What is a state's proper role in expanding access to voter registration for its low-income citizens?
That's the question at the heart of Scott v. Schedler, a Louisiana voting rights case heard this week before the Fifth Circuit Court of Appeals in New Orleans. Since 2011, Louisiana Secretary of State Tom Schedler has been arguing for limiting the state's responsibilities under the National Voter Registration Act of 1993 (NVRA).
Also known as the "Motor Voter Act," the NVRA mandates that all state-run public benefits agencies -- offices that administer food assistance, welfare and health insurance for the poor -- must offer voter registration materials and services to applicants. Louisiana claims that state agencies need to offer this only when people show up in person to apply for benefits but not when they apply by mail, phone or the internet.
Lawyers for NAACP Legal Defense and Educational Fund (LDF) and Project Vote have a different interpretation of the law.
“The vast majority of Louisiana's public assistance clients never step foot in a state office," LDF assistant counsel Dale Ho said in a statement last year. "Louisiana's refusal to enforce the NVRA risks denying tens of thousands of our poorest citizens a clear path to voter registration.”
LDF is representing the Louisiana State Conference of the NAACP and Luther Scott, a man who since Hurricane Katrina has suffered economically, enduring homelessness and needing food aid. But in applying for food stamps, Scott was not offered voter registration materials by state agency staff as required under the law.
A subsequent survey conducted for this case found that personnel at numerous Louisiana public assistance agencies were unfamiliar with their voter registration obligations under NVRA. And a report from the U.S. Election Assistance Commission found that voter registrations from Louisiana public assistance offices plummeted 88 percent since the law was first implemented -- from nearly 75,000 in 1995-1996 to 8,688 in 2007-2008.
The NVRA has been unpopular with many conservatives who see it as a partisan reach for Democrats -- even though at the time of its passage Democratic President Bill Clinton was pressing for reforms that restricted welfare benefits. Conservative groups including True the Vote, the Heritage Foundation and Judicial Watch have all fought against the NVRA voter registration mandate.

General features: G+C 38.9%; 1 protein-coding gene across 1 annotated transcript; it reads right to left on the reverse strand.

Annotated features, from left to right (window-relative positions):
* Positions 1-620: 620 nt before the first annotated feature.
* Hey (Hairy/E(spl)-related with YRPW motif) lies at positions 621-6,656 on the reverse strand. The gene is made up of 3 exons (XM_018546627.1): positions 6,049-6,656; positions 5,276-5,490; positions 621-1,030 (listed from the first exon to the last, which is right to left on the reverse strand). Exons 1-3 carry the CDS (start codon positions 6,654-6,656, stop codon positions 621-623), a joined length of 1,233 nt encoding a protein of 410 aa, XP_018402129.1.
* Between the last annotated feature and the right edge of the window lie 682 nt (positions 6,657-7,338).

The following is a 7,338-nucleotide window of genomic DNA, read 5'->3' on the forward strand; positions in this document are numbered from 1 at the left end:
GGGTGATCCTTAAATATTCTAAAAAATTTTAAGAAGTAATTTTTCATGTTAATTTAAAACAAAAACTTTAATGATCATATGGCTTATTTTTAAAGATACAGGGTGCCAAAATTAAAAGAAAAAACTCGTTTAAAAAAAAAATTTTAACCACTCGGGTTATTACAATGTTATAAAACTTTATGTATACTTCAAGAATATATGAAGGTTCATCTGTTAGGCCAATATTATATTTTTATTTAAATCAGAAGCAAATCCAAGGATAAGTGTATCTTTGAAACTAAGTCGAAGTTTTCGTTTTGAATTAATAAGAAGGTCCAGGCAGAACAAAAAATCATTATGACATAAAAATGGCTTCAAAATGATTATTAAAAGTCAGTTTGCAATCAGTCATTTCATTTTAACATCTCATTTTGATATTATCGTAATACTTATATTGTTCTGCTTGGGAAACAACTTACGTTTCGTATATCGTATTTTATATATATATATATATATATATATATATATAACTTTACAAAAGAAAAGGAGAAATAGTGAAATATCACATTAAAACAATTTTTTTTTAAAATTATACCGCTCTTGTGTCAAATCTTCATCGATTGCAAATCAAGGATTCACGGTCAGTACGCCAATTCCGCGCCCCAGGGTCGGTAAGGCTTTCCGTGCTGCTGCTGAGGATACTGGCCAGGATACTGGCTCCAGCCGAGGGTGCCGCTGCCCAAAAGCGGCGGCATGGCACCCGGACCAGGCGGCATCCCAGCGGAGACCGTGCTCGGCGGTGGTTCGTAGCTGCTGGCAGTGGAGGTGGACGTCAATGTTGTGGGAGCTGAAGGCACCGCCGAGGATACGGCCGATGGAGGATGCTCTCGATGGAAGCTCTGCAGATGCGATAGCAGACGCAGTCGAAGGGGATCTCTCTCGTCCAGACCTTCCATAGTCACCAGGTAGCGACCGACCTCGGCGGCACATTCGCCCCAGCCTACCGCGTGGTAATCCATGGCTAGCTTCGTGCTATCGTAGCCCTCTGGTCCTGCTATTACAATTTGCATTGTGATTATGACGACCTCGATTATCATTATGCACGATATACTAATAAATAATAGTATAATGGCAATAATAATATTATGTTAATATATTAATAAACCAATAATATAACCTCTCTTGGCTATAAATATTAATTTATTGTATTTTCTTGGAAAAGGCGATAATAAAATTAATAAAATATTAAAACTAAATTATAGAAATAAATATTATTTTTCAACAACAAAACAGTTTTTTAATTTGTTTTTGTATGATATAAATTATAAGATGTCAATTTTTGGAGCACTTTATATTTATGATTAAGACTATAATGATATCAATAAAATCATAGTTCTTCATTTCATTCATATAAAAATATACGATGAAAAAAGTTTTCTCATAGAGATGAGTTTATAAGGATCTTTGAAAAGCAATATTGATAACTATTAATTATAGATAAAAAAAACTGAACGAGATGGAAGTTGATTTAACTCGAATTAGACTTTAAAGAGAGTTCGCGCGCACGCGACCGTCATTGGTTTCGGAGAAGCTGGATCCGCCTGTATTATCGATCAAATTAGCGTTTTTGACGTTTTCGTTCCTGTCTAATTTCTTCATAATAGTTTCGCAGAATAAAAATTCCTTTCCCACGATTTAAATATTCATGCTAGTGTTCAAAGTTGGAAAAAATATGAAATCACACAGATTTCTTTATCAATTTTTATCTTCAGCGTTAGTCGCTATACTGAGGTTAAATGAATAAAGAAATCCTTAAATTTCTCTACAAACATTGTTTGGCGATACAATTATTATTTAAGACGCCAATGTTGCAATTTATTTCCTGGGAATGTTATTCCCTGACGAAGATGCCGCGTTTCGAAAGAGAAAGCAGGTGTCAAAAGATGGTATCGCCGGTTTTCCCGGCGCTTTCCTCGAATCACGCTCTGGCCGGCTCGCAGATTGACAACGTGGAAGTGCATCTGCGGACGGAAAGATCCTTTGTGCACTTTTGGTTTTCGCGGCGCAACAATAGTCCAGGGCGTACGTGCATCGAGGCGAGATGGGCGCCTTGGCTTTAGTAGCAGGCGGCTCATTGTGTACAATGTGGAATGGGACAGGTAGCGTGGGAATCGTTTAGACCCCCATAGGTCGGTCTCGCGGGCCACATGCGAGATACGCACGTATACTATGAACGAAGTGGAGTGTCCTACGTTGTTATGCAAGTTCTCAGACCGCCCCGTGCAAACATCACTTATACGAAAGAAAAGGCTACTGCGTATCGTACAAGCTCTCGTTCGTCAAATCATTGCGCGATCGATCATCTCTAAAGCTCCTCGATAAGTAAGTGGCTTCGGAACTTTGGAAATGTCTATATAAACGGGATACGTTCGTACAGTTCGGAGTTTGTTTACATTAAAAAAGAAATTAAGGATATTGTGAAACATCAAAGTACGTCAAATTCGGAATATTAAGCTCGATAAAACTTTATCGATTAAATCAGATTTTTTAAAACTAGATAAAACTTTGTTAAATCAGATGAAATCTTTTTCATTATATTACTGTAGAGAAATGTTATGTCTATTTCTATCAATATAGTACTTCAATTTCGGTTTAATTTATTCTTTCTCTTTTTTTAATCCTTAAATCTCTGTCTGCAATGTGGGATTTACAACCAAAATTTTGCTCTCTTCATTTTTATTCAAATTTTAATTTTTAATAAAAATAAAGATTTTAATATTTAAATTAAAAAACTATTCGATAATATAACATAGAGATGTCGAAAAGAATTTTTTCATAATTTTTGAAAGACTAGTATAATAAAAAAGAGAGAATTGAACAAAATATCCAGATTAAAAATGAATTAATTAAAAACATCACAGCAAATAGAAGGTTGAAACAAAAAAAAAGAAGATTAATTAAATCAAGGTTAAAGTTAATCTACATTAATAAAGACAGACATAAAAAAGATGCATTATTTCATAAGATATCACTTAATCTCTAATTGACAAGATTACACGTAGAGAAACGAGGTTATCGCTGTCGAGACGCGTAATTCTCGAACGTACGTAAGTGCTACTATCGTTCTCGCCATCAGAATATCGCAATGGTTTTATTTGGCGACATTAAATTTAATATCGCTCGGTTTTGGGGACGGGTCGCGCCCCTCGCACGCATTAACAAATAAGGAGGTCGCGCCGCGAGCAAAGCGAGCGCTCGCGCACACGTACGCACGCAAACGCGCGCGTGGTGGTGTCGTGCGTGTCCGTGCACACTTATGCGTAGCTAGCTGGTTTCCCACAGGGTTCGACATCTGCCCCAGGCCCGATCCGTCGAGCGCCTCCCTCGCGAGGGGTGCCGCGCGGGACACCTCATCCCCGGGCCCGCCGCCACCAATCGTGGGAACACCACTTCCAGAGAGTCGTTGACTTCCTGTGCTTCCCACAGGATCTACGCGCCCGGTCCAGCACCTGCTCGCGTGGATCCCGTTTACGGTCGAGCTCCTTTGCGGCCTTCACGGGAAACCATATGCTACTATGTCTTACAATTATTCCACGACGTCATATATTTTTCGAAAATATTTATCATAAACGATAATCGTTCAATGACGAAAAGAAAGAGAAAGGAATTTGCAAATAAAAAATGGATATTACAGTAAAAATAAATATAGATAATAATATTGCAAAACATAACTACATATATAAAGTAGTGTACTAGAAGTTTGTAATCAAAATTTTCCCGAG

The lawsuit against Louisiana was filed on April 20, 2011. Subsequent hearings have consistently led to rulings that Louisiana was a chronic violator of NVRA. A judge from the U.S. Eastern District Court of Louisiana wrote in one opinion, “It is evident that the [Secretary of State] has failed to enforce the NVRA in Louisiana. Other than publishing a manual on NVRA compliance and conducting sporadic and faulty training sessions, the SOS has done nothing to ensure that the State comply with its NVRA obligations."
Schedler began cleaning up his state's act shortly after the lawsuit was filed, but Scott's lawyers successfully obtained a permanent injunction from the court to monitor the state and ensure it continues to comply with the letter of the law.
Meanwhile, Louisiana argued this week that the Louisiana NAACP has no standing in the case because the organization itself -- which says it has has expended a tremendous amount of resources helping low-income residents register due to the state’s failure to act -- is not impacted by the violations. But the NAACP’s standing was already established though by U.S. District Court Judge Lance Africk in July 2011. And the Fifth Circuit court itself already agreed that organizations don't need to be personally impacted in every case to have standing in a 1999 suit involving ACORN in Louisiana. In that case the court ruled that ACORN had "expended resources registering voters in low registration areas who would have already been registered if the appellees had complied with the requirement under the NVRA that Louisiana must make voter registration material available at public aid offices."
Louisiana is also challenging the claim that it had to provide voter registration services to all applicants, particularly those who apply through phone or internet. But in a brief filed in May, the NAACP said that such an interpretation would turn NVRA "on its head, requiring public assistance clients to obtain transportation and physically travel to a state office to register to vote -- a result clearly not intended by Congress."